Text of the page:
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Evaluating stocks for Dividend Investing

By Aldwin Keppens - reviewed by Kristoff De Turck

Last update: Apr 19, 2024

The idea of Dividend Investing is to own dividend paying stocks so you can obtain a passive income from dividend payouts. This article will discuss what you need to look for when evaluating dividend stocks as well as how you can find them on ChartMill.

Dividend Yield and Growth

The Dividend Yield is the yearly dividend expressed as a percentage of the share price. This is also the pure dividend return of your investment. When a stock is for instance priced at $100 and it pays out a dividend of $2 per share each year (= the dividend rate), the dividend yield will be 2%. As the yield is dependent on the share price it will not be a constant number but fluctuate each day. When the share price goes down, the yield will go up. And this brings us to a first pitfall of picking dividend stocks: while a dividend yield of 15% may seem very attractive, it could be very well the result of a huge drop in share price in a recent period. Although this may still seem attractive (a cheap stock!), usually there are reasons for the drop and investors may be expecting things to go wrong for the specific company. When the company is indeed in trouble or faces declining earnings, dividends will be cut.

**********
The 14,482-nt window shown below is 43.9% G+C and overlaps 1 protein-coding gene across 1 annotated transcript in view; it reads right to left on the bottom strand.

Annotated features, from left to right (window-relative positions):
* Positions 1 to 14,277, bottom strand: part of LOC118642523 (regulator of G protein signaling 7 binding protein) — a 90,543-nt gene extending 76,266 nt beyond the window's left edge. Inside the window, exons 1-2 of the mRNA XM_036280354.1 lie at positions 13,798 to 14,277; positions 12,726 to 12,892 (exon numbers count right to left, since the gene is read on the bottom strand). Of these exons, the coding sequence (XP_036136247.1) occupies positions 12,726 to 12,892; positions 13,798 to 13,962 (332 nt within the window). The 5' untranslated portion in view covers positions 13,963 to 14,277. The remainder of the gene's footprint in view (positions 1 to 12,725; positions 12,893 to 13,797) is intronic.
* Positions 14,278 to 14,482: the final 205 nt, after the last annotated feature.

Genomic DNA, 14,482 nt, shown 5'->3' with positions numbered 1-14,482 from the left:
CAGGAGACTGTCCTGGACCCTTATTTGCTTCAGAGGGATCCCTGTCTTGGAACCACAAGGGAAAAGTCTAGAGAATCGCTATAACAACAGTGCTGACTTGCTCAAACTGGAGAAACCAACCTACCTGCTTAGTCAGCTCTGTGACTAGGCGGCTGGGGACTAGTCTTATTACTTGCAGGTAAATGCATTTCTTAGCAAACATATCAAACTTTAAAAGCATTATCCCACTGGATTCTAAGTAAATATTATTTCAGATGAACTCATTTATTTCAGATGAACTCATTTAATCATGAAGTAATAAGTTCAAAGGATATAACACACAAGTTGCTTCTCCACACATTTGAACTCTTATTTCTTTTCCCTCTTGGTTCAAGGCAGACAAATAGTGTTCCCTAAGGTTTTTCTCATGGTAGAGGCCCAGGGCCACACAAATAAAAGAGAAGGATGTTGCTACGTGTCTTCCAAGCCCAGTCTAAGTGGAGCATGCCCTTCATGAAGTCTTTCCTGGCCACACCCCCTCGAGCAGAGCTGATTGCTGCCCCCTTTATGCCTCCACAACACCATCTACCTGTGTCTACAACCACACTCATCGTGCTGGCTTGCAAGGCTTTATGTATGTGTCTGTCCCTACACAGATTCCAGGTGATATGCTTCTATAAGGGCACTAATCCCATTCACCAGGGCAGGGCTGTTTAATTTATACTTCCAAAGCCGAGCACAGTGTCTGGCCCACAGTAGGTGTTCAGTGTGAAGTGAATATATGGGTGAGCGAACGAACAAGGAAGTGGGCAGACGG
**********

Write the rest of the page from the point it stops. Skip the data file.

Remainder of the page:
The Dividend Growth is the average annual growth of the dividend rate measured over the last 5 years. When a company is able to grow its earnings it can usually also pay out a larger cut to the shareholders, which is a good sign.

Payout Ratio

The Payout Ratio is the percentage of net income spent on dividend payments by the company. The payout ratio is a good ratio to evaluate the sustainability of the dividend. When a company pays out 30% of its income it means this number can very easily be maintained and there is enough left over for other investments. On the other side, when a company pays out above 80% of its income not much needs to happen before it may not be able to keep doing so. In this case we can say the current dividend rate is at risk.

A note here is that the Payout Ratio is calculated by taking the TTM (trailing twelve month) numbers for income and dividend payments. These recent numbers may include one time events on both sides (for instance an exceptional extra dividend payout or low reported income because a 1 time investment). To avoid making a decision on the single number it is best to look at the history and trends in the past years to make sure the current number does not differ too much. And when it does differ you probably would like to understand why exactly.

In the Dividend section of the ChartMill fundamental report you can inspect the current Payout Ratio as well as the history of dividend payments compared to the earnings and free cash flow:


Note that comparing with the free cash flow can also be useful as this is the real cash coming into a company each year. In the example picture above from MSFT we see that dividend wise MSFT has absolutely no issue to pay the dividend it pays. Of course this alone does not make MSFT a good stock for pure dividend investing as it does not have a high yield.